The pelleted bedding material is extremely dry and can absorb more moisture than the fresh sawdust that was used in this project. While the cost of the pelleted bedding is more on an initial basis, individual situations must be considered to determine if it is more economical to use in an operation.
Factors that would impact the decision to use the pellets would be the cost of hauling and storing bedding as well as the cost of manure storage, removal and spreading by the farm. For this project, it was calculated that the pelleted bedding would cost 40% more than the sawdust bedding on a volume basis.
The pelleted bedding comes in waterproof bags that can be stored outside in inclement weather, so a farm would not need the added storage area for clean bedding. Also, the pelleted bedding is delivered to the farm and so labor costs associated with going to the sawmill to pick up and haul the sawdust as well as the truck to transport the clean bedding would not be necessary with pelleted bedding.
Using the pelleted bedding produced only 3/4 of the weight of manure compared to manure from sawdust bedded stalls. Also, 2/3 of the volume of manure was produced from pellet bedded stalls compared to sawdust bedded stalls. Storage structures for manure could be significantly downsized if pelleted bedding were used. In this project, the type of bedding material did not affect the amount of time to actually clean the stall, but labor savings would result from the time to take bedding to the stall.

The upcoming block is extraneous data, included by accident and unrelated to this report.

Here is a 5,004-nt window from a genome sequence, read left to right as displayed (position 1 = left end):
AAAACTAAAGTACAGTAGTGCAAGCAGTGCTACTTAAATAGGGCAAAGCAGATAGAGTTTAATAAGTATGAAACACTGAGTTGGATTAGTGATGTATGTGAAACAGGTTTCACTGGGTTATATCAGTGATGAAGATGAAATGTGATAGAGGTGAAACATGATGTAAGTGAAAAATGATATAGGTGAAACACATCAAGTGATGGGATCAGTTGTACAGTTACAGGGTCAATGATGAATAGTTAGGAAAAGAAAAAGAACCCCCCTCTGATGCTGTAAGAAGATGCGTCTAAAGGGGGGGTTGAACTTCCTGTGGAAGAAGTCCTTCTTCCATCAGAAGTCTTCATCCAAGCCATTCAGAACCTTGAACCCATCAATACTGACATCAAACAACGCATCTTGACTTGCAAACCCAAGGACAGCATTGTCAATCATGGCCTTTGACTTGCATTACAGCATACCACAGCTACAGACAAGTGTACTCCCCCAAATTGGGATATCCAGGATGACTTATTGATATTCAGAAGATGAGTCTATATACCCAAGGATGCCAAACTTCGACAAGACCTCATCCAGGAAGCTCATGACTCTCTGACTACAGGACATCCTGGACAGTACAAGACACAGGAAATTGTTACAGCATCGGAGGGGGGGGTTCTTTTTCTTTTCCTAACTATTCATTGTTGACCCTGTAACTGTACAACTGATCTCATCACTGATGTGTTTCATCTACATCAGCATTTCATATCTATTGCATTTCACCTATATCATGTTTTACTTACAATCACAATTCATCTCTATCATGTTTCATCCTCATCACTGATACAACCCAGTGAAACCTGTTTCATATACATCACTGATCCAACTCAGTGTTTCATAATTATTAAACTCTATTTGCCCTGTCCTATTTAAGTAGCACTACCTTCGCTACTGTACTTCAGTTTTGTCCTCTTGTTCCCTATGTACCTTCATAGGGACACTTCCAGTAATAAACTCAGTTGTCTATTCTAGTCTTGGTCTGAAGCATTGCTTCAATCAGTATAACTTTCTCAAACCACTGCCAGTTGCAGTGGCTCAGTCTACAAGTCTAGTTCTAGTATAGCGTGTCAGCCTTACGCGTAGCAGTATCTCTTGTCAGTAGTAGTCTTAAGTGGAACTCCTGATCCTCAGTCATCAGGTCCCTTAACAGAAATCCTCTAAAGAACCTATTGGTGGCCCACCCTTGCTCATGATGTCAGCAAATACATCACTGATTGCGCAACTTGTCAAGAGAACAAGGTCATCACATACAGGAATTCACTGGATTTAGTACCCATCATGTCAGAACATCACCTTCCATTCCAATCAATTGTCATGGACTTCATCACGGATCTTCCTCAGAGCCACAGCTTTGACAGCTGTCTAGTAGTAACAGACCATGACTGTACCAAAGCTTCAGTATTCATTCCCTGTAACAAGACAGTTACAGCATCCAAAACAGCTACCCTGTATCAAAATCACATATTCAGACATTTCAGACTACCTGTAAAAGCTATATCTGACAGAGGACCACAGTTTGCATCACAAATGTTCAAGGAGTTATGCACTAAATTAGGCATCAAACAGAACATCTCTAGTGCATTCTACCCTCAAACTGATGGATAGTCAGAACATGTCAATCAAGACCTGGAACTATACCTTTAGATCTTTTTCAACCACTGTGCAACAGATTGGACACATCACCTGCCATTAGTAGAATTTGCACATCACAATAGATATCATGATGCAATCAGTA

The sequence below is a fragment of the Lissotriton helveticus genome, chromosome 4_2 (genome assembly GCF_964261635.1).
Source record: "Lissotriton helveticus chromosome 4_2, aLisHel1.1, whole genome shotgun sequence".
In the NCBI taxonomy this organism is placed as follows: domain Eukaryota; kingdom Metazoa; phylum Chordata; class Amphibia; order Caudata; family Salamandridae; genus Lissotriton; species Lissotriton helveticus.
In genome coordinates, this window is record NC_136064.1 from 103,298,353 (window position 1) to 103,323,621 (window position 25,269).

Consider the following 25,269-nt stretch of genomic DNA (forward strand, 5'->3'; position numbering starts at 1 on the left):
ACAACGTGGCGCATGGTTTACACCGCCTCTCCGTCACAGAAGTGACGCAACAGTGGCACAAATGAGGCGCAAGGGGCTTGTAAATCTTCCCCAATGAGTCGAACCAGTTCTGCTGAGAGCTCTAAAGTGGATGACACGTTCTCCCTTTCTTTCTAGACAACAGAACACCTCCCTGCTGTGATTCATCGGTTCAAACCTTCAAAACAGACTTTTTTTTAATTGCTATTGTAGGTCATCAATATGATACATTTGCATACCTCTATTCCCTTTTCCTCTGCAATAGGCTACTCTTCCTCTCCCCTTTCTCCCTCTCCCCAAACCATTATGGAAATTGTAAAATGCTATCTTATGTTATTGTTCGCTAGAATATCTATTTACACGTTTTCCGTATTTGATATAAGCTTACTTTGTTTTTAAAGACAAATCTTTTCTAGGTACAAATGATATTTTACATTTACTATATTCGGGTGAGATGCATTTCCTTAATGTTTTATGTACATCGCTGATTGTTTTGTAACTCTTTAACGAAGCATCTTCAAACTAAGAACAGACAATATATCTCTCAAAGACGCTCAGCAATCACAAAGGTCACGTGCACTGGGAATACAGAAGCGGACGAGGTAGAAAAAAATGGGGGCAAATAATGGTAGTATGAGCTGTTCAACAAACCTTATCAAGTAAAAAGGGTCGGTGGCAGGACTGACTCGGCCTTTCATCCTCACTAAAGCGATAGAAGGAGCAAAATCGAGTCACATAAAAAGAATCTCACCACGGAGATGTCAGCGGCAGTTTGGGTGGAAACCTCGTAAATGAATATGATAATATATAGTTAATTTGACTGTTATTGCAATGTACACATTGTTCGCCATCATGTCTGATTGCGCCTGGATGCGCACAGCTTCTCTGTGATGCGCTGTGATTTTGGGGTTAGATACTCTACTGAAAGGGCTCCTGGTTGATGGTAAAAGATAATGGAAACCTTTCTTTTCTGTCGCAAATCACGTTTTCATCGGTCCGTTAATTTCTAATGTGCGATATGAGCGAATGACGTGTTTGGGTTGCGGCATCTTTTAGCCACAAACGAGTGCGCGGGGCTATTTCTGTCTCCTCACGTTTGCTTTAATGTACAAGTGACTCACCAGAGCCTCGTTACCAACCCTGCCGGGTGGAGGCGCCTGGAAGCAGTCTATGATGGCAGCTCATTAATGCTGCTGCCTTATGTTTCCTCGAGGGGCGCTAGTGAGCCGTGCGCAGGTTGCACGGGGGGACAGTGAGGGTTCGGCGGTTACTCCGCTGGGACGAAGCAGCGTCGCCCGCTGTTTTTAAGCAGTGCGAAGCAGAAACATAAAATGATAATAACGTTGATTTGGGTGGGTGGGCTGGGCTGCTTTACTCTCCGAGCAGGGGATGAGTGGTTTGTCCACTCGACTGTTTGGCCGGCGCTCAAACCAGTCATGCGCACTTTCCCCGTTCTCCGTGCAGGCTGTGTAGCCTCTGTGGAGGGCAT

Horse-keepers need to determine the average amount of bedding they use and manure they remove from stalls to be able to accurately size manure and bedding storage areas. There can be a great variability in the amount of bedding used and manure removed from a horse stall depending on the gender of the horse and variations among the horse-keepers themselves.
When using pellet bedding, it would be important to follow manufacturer’s recommendations to add a bucket of water to the newly bedded stall to prevent dust build up.
The nutrients captured by the sawdust and pellet bedding materials were essentially the same. The difference in the materials was in the initial moisture level and the resulting decrease in the volume and weight of manure removed from the pellet bedded stalls.
Appreciation for the grant funded by the Maine Agriculture Center, which enabled this project to be conducted. Also, appreciation is extended to the University of Maine Witter Animal Science Center for their assistance with this project. Also, thanks and appreciation goes to Sarah Guilmain, who cleaned, bedding and recorded the data for this project.
Thanks go to Perko Feeds, Inc., Exeter, ME for their assistance in obtaining the pelleted product.
Where trade names are used, no discrimination is intended and no endorsement by the University of Maine, the Maine Agricultural Center and the University of Maine Cooperative Extension is implied.